The Philippines and the United States will soon announce the location of four additional military bases in the Southeast Asian country that American soldiers will be allowed to use, officials said Monday.
The longtime treaty allies agreed last month to expand cooperation in “strategic areas” of the country as they seek to counter China’s growing assertiveness over Taiwan and its building of bases in the South China Sea.
The 2014 Enhanced Defense Cooperation Agreement, known as EDCA, gave US forces access to five bases in the Philippines. It has been expanded to nine, but the locations of the four additional bases have not been revealed as the government consults with local officials.
It has been widely reported that two of the sites will be in the northern province of Cagayan, less than 400 kilometers (250 miles) from self-ruled Taiwan, which China sees as part of its territory.
Cagayan Governor Manuel Mamba has publicly opposed having EDCA sites in his province for fear of jeopardizing Chinese investment and becoming a target in a conflict over Taiwan.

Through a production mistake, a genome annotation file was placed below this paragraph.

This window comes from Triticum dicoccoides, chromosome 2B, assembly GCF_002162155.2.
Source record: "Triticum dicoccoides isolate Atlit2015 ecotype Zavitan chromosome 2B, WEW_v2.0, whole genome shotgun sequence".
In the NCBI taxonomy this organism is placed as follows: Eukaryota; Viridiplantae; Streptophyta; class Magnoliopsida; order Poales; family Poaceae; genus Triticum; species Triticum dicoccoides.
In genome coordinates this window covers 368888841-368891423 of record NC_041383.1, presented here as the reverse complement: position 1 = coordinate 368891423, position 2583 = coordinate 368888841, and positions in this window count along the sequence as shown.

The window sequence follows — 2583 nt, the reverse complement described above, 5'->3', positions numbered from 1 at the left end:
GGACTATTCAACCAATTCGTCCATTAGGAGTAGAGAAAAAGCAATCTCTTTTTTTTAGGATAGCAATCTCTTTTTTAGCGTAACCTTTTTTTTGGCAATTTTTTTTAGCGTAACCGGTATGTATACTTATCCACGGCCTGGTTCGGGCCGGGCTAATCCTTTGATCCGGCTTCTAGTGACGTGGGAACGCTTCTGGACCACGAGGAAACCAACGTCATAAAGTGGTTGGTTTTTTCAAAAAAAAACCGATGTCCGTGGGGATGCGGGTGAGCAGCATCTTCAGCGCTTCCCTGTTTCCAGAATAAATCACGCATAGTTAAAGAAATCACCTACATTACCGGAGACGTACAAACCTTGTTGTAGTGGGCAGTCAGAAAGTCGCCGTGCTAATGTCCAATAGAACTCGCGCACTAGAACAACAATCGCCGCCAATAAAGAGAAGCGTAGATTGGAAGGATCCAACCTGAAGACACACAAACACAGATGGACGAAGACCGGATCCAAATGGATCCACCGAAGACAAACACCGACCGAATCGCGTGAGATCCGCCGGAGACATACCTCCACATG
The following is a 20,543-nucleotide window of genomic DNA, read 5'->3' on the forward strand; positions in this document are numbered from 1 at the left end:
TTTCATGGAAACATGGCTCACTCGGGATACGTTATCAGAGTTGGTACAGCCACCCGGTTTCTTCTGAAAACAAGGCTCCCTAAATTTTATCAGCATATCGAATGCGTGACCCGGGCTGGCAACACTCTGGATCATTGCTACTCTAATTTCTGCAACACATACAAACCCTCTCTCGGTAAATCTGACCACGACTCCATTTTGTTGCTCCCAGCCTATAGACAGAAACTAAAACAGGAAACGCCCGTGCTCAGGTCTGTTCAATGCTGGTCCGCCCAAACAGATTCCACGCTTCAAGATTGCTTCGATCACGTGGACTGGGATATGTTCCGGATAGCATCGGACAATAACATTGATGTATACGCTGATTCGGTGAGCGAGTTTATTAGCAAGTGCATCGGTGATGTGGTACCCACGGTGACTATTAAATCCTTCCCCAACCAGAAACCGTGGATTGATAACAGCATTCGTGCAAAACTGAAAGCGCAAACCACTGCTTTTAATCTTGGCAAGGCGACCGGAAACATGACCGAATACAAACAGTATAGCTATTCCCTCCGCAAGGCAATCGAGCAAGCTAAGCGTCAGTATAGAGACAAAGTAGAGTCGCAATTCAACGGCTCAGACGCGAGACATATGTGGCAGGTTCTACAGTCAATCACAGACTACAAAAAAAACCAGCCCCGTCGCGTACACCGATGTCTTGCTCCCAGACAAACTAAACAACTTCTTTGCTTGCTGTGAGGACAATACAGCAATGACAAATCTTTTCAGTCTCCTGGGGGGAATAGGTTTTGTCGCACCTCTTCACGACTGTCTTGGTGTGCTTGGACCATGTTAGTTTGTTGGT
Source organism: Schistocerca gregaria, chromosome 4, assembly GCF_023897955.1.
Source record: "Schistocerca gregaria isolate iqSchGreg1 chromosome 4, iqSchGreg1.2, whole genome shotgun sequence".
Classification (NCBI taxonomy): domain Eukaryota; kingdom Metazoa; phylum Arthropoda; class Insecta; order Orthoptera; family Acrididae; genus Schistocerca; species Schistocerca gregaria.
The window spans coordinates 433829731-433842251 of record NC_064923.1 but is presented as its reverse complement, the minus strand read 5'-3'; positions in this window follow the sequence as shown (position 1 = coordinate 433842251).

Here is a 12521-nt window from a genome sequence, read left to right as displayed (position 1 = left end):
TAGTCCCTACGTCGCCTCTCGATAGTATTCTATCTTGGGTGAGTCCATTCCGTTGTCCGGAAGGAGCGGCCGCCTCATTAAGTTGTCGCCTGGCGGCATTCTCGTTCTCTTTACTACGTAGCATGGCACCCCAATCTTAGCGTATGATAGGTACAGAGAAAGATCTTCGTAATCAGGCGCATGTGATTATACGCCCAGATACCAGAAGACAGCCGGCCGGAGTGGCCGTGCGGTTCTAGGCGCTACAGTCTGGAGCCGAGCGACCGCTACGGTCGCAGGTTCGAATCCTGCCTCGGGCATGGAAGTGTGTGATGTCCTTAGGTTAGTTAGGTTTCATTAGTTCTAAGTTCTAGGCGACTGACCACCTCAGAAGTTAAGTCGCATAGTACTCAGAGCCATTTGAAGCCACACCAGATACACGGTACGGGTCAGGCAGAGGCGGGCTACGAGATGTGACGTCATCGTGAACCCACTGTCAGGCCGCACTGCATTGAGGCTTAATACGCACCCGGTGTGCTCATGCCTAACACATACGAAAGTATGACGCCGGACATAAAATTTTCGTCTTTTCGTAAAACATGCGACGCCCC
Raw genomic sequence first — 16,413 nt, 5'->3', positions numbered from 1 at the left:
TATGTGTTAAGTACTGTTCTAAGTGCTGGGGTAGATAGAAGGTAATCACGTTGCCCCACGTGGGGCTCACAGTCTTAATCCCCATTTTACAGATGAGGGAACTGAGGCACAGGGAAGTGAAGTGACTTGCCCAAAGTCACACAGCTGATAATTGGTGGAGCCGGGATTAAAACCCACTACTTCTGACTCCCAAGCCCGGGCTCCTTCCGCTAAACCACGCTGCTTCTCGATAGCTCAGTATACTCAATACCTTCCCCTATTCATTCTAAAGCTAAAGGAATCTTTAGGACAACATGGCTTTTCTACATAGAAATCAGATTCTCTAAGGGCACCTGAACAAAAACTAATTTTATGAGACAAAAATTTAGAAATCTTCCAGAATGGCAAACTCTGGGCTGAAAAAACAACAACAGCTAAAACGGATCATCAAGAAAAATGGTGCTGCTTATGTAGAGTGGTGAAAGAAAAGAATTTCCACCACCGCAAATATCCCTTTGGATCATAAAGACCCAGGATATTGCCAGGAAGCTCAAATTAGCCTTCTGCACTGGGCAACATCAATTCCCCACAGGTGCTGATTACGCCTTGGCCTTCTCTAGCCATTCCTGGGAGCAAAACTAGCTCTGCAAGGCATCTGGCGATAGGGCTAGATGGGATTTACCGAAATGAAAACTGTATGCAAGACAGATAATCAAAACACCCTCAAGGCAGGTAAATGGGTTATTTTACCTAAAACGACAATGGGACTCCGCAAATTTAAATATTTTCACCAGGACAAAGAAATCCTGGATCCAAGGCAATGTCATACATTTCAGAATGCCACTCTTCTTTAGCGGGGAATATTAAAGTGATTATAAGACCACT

But Philippine acting defense chief Carlito Galvez told reporters Monday the government had “already decided” on the sites and that Mamba had agreed to “abide with the decision.”
“The two countries will announce as soon as they can (the locations),” said US Air Force Secretary Frank Kendall at a joint press conference with Galvez and other officials.
Galvez and Kendall were at Basa Air Base, north of the capital Manila, where the United States is investing $24 million in upgrading the 2.8-kilometer runway.
Basa is one of the five bases originally included in the EDCA.
The agreement allows US troops to rotate through the bases and also store defense equipment and supplies at them.
The pact stalled under former president Rodrigo Duterte, who favored China over the country’s former colonial master.
But President Ferdinand Marcos, who succeeded Duterte last June, has adopted a more US-friendly foreign policy and has sought to accelerate the implementation of the EDCA.
Beijing has been critical of the agreement, which its embassy in the Philippines said recently was part of “US efforts to encircle and contain China through its military alliance with this country.”
But Kendall said it was for the “good of the region.”
“The defence treaty with the Philippines… is about mutual protection and peace and security in the region in general,” Kendall said.